Cuttlefish: underestimated players in the ocean

by   Profile Herbert   When 9th January 2018
Sthenoteuthis pteropus (c) Solvin Zankl,
Dead squid like here in the Gulf of California could play a bigger role in the carbon cycle than previously thought. (c) MBARI (Hoving et. al.: Bathyal feasting: post-spawning squid ... Proc. R. Soc. B 20172096)

Squids play an important role in the food web and in the carbon cycle

Squid are marine creatures with fascinating biological properties. Some species can produce light, while others are very fast swimmers. They have extraordinary eyesight and live everywhere – from shallow reefs to the deep sea. However, the knowledge about their way of life and their role in the ocean system remains very fragmented. Now, two new studies show the importance of the squid as predators and "carbon transporters".

In past centuries, sailors saw the squid as sea monsters and feared them. Today, science is fascinated by their intelligence and physical abilities. The squid and octopus have always attracted people's attention. However, surprisingly little is known about most squid species and their way of life, especially for those species that live in the open ocean.

Researchers from the GEOMAR Helmholtz Center for Ocean Research Kiel and the Kiel Cluster of Excellence "The Future Ocean" have now published two studies that reveal new details on the squid’s role in different parts of the ocean system. In a paper to the journal PLOS ONE, biologists first examine in detail the dietary habits of the oceanic squid Sthenoteuthis pteropus in the tropical Atlantic Ocean. The second study, published in the Proceedings of the Royal Society B, deals with the function of the Pacific cuttlefish as carriers of carbon to the deep seabed.

"Both studies provide strong evidence that squid play important roles in the oceanic ecosystem at various stages of their lives," said Dr Henk-Jan Hoving from GEOMAR, who was involved in both studies.

In order to find out more about the function of Sthenotheutis pteropus in the tropical Atlantic food web, the researchers caught 129 specimens of this species during three expeditions in 2015. They then examined the contents of their stomachs and analysed stable isotope ratios in the muscle tissue and Gladius, a pen-like structure of the cuttlefish. The latter gave the researchers further insight about the location and habits of prey consumption.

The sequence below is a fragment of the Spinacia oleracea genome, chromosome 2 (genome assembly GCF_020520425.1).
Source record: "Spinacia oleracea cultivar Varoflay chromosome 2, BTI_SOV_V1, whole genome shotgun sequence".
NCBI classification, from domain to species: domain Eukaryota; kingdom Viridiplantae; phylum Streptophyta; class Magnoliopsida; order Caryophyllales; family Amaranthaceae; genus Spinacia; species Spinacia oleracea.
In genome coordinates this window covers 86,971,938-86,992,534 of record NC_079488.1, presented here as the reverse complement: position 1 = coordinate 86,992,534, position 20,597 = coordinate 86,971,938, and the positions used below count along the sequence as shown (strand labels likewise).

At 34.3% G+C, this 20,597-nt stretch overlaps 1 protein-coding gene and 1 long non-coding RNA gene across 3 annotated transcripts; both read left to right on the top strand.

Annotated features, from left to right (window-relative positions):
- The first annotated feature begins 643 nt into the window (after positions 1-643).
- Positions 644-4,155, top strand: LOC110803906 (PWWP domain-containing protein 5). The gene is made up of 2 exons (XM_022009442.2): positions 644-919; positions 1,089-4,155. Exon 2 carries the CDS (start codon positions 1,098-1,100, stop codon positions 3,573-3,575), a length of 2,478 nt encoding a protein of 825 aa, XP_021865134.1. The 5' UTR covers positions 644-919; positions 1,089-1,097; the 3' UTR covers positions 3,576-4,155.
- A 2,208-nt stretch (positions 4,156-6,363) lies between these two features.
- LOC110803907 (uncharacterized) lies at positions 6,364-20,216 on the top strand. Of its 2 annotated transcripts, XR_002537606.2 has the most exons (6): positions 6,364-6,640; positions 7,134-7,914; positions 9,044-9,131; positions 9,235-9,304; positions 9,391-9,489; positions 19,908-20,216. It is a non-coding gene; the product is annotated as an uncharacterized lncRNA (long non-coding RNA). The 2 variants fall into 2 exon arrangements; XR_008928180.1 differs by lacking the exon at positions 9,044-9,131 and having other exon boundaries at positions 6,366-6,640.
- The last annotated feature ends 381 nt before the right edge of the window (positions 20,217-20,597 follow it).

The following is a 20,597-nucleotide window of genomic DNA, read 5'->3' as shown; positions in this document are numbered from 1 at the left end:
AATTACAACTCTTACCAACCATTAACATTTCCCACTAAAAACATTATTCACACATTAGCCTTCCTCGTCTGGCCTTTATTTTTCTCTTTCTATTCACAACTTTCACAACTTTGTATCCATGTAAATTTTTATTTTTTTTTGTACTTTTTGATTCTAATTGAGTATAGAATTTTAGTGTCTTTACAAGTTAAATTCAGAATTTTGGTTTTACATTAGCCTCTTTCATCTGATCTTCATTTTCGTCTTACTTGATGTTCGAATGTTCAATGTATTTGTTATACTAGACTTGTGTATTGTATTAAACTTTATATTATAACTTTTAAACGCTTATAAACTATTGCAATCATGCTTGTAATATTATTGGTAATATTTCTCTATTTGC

As a result, the team was able to show that the animals had a very flexible prey spectrum, ranging from shellfish and fish to cannibalism. "Against the background of the new findings, Sthenotheutis pteropus should be considered as an important predator in the food web of the tropical Atlantic," said GEOMAR biologist Veronique Merten, first author of the PLOS ONE study.

The second study is based on 80 dives using the Doc Ricketts remotely operated vehicle (ROV) underwater robot from the Monterey Bay Aquarium Research Institute (MBARI) in the Gulf of California. During eleven of these dives, scientists first discovered "octopus cemeteries" on the ocean floor. "In the dead and sinking squid bodies, of course, much carbon is contained, which is subsequently taken from the upper layers of water and fed to the deep-sea communities," explained Hoving, who was involved in the expeditions.

In the past, calculations on the effectiveness of the biological carbon pump considered mainly dead plankton organisms, organic particles and whale shells. More recently, other organisms such as jellyfish, which sink to the depths after their deaths, have been added. "Cuttlefish have so far lacked corresponding model calculations, although populations of many species produce large biomass. They often grow very fast, continue to grow and die immediately after mating. The seabed could therefore be regularly covered with large amounts of dead squid in some regions. But how this contributes to the supply of carbon still needs further investigation," said Hoving.

The importance of the squid could increase in the future. "In some regions, the population of their main competitors, such as predatory fish, continues to decline due to intense fishing. This has led to a regional increase in stocks of opportunistic and fast-growing squid. So we should look more closely at the life cycles and biology of cuttlefish, especially in the deep sea, to better understand their importance to the ocean system," Hoving concluded.

More Informationen:

Link to the studies: and

Written by
Profile Herbert
When 9th January 2018
Share on FacebookShare on Google+Tweet about this on TwitterPin on Pinterest
The post has no comments.

Leave a Reply

Your email address will not be published. Required fields are marked *

Also by Herbert